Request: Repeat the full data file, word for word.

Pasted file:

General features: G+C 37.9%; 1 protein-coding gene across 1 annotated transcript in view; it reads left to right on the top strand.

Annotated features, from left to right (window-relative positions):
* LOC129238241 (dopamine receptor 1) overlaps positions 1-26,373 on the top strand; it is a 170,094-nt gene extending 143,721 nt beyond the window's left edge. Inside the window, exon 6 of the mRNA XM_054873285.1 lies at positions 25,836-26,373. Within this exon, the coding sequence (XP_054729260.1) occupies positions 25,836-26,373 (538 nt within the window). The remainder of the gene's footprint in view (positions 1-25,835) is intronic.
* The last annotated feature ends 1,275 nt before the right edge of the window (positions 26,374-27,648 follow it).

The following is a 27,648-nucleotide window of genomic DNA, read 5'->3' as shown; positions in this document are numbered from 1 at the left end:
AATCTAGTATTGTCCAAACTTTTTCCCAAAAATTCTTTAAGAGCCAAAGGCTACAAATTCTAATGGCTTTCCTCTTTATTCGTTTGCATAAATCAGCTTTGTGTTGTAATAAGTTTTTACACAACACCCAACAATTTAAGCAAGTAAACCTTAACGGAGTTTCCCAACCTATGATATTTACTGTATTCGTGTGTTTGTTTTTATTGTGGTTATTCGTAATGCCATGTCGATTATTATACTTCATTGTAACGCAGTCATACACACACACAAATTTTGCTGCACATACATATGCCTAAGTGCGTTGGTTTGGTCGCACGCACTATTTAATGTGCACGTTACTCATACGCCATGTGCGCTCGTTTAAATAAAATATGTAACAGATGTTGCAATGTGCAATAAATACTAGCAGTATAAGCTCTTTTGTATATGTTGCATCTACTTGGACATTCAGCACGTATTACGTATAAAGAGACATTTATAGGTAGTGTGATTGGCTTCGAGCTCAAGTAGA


General features: G+C 37.9%; 1 protein-coding gene across 1 annotated transcript in view; it reads left to right on the top strand.

Annotated features, from left to right (window-relative positions):
* LOC129238241 (dopamine receptor 1) overlaps positions 1-26,373 on the top strand; it is a 170,094-nt gene extending 143,721 nt beyond the window's left edge. Inside the window, exon 6 of the mRNA XM_054873285.1 lies at positions 25,836-26,373. Within this exon, the coding sequence (XP_054729260.1) occupies positions 25,836-26,373 (538 nt within the window). The remainder of the gene's footprint in view (positions 1-25,835) is intronic.
* The last annotated feature ends 1,275 nt before the right edge of the window (positions 26,374-27,648 follow it).

The following is a 27,648-nucleotide window of genomic DNA, read 5'->3' as shown; positions in this document are numbered from 1 at the left end:
AATCTAGTATTGTCCAAACTTTTTCCCAAAAATTCTTTAAGAGCCAAAGGCTACAAATTCTAATGGCTTTCCTCTTTATTCGTTTGCATAAATCAGCTTTGTGTTGTAATAAGTTTTTACACAACACCCAACAATTTAAGCAAGTAAACCTTAACGGAGTTTCCCAACCTATGATATTTACTGTATTCGTGTGTTTGTTTTTATTGTGGTTATTCGTAATGCCATGTCGATTATTATACTTCATTGTAACGCAGTCATACACACACACAAATTTTGCTGCACATACATATGCCTAAGTGCGTTGGTTTGGTCGCACGCACTATTTAATGTGCACGTTACTCATACGCCATGTGCGCTCGTTTAAATAAAATATGTAACAGATGTTGCAATGTGCAATAAATACTAGCAGTATAAGCTCTTTTGTATATGTTGCATCTACTTGGACATTCAGCACGTATTACGTATAAAGAGACATTTATAGGTAGTGTGATTGGCTTCGAGCTCAAGTAGA